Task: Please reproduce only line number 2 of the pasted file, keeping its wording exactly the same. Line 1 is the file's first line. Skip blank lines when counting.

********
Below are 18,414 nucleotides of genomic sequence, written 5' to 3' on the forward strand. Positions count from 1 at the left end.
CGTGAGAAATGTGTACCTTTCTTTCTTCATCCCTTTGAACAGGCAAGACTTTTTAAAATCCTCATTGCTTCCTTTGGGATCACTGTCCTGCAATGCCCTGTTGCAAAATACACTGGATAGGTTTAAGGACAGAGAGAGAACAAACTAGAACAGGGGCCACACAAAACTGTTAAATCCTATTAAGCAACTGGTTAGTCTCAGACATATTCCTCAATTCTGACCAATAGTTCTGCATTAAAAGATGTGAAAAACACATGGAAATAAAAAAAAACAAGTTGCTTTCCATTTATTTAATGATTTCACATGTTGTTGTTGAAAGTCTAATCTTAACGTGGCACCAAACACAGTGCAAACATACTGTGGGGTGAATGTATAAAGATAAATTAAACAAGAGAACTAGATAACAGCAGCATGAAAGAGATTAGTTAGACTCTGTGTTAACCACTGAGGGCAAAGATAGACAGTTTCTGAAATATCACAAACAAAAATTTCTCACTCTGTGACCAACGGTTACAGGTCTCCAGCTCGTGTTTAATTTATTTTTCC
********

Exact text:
CGTGAGAAATGTGTACCTTTCTTTCTTCATCCCTTTGAACAGGCAAGACTTTTTAAAATCCTCATTGCTTCCTTTGGGATCACTGTCCTGCAATGCCCTGTTGCAAAATACACTGGATAGGTTTAAGGACAGAGAGAGAACAAACTAGAACAGGGGCCACACAAAACTGTTAAATCCTATTAAGCAACTGGTTAGTCTCAGACATATTCCTCAATTCTGACCAATAGTTCTGCATTAAAAGATGTGAAAAACACATGGAAATAAAAAAAAACAAGTTGCTTTCCATTTATTTAATGATTTCACATGTTGTTGTTGAAAGTCTAATCTTAACGTGGCACCAAACACAGTGCAAACATACTGTGGGGTGAATGTATAAAGATAAATTAAACAAGAGAACTAGATAACAGCAGCATGAAAGAGATTAGTTAGACTCTGTGTTAACCACTGAGGGCAAAGATAGACAGTTTCTGAAATATCACAAACAAAAATTTCTCACTCTGTGACCAACGGTTACAGGTCTCCAGCTCGTGTTTAATTTATTTTTCC